• Difficulty breastfeeding
  • Breathing difficulties
  • Limpness in the baby
If a nursing baby shows these signs, call the baby’s doctor right away.  If you cannot reach the doctor right away, take the baby to an emergency room or call 911 (or local emergency services). 

7. What are the signs of morphine overdose in a nursing mother?

  • A mother may become so sleepy that she may have difficulty caring for her infant or she may become very constipated.  If this occurs, she should call her doctor right away.

8. Should a nursing mother using codeine stop breastfeeding?

  • No, but she should talk to her healthcare professional.  It is important for healthcare professionals and nursing women using codeine or other medicines to discuss the risks and benefits of breastfeeding while using codeine-containing medicines.  She should also learn the signs of overdose and watch her baby for symptoms.
     
  • Breast milk is the best food for human babies, and mothers and babies gain many benefits from breastfeeding.  The beneficial effects of breastfeeding for children are well documented and include lower risks for ear and respiratory infections, atopic dermatitis, gastroenteritis, necrotizing enterocolitis, type-2 diabetes, sudden infant death syndrome (SIDS), and obesity.  For mothers, benefits of breastfeeding include decreased risk of breast and ovarian cancer, and type-2 diabetes.

9. What should nursing mothers do about this new information?

  • A nursing mother should talk to her doctor if she has any questions about taking codeine.
  • If a nursing mother must take codeine, the lowest dose should be used, for the shortest amount of time possible, to relieve pain or cough.
     
  • A nursing mother should know that some over-the-counter products contain codeine.  Nursing mothers should check the label of all over-the-counter drugs they take to see if codeine is an ingredient.  Nursing mothers should talk to their doctor about all over-the-counter products they use.

 10. How long does codeine stay in the body, and when would signs of morphine overdose show up in a nursing infant?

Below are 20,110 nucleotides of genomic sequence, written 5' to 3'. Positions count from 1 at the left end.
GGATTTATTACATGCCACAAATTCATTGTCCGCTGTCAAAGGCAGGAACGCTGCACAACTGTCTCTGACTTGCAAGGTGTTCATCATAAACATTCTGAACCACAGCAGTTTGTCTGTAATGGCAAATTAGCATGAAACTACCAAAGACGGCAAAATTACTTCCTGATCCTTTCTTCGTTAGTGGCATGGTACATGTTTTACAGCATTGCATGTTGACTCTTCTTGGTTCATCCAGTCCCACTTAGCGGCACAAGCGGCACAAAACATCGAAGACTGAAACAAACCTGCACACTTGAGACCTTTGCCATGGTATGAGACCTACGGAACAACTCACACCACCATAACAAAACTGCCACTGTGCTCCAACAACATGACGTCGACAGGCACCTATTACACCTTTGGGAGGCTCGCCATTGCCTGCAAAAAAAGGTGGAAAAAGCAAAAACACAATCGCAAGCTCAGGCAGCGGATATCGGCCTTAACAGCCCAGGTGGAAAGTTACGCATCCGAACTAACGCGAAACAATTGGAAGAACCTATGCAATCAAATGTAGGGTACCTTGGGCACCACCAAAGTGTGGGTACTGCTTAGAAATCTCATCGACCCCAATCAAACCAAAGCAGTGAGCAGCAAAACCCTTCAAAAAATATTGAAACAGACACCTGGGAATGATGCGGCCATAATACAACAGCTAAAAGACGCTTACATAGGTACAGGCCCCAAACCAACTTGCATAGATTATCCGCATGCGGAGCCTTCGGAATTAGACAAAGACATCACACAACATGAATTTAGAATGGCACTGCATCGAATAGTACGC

• When codeine enters the body, some of it is changed (metabolized) to morphine.  Codeine leaves the body 12 to 24 hours after taking the drug.   Morphine stays in the body longer than codeine and may remain for up to 4 days.
  • How quickly signs of morphine overdose occur in a nursing infant depends on: how much codeine the mother is taking, how much of the codeine is changed to morphine and gets into breast milk, and how much breast milk her baby drinks each day.

11. Are there any tests that can be used to help identify mothers who are ultra-rapid metabolizers of codeine?

  • There is a FDA-cleared test to determine whether a patient is an ultra-rapid metabolizer, but there is limited information about using this test for codeine metabolism.  These tests are not routinely done but may help healthcare professionals make individualized treatment decisions for a patient.
  • These tests predict that a person can convert codeine to morphine at a faster rate than average, resulting in higher morphine levels in the blood.  When levels of morphine are too high, patients have an increased risk of adverse events.
  • However, it is not known whether the result of these tests can predict whether a nursing woman using codeine will have too much morphine in her breast milk.

12. Should a nursing mother of a newborn ask her doctor to be tested to determine if she is an ultra-rapid metabolizer of codeine?

  • The mother should discuss her concerns with her doctor.  Her doctor will determine if a genetic test should be done.

 13. Where can consumers and healthcare providers go for additional information?

  • FDA web page: Codeine Information
  • A recent case was published in Lancet, volume 368, p. 704, August 2006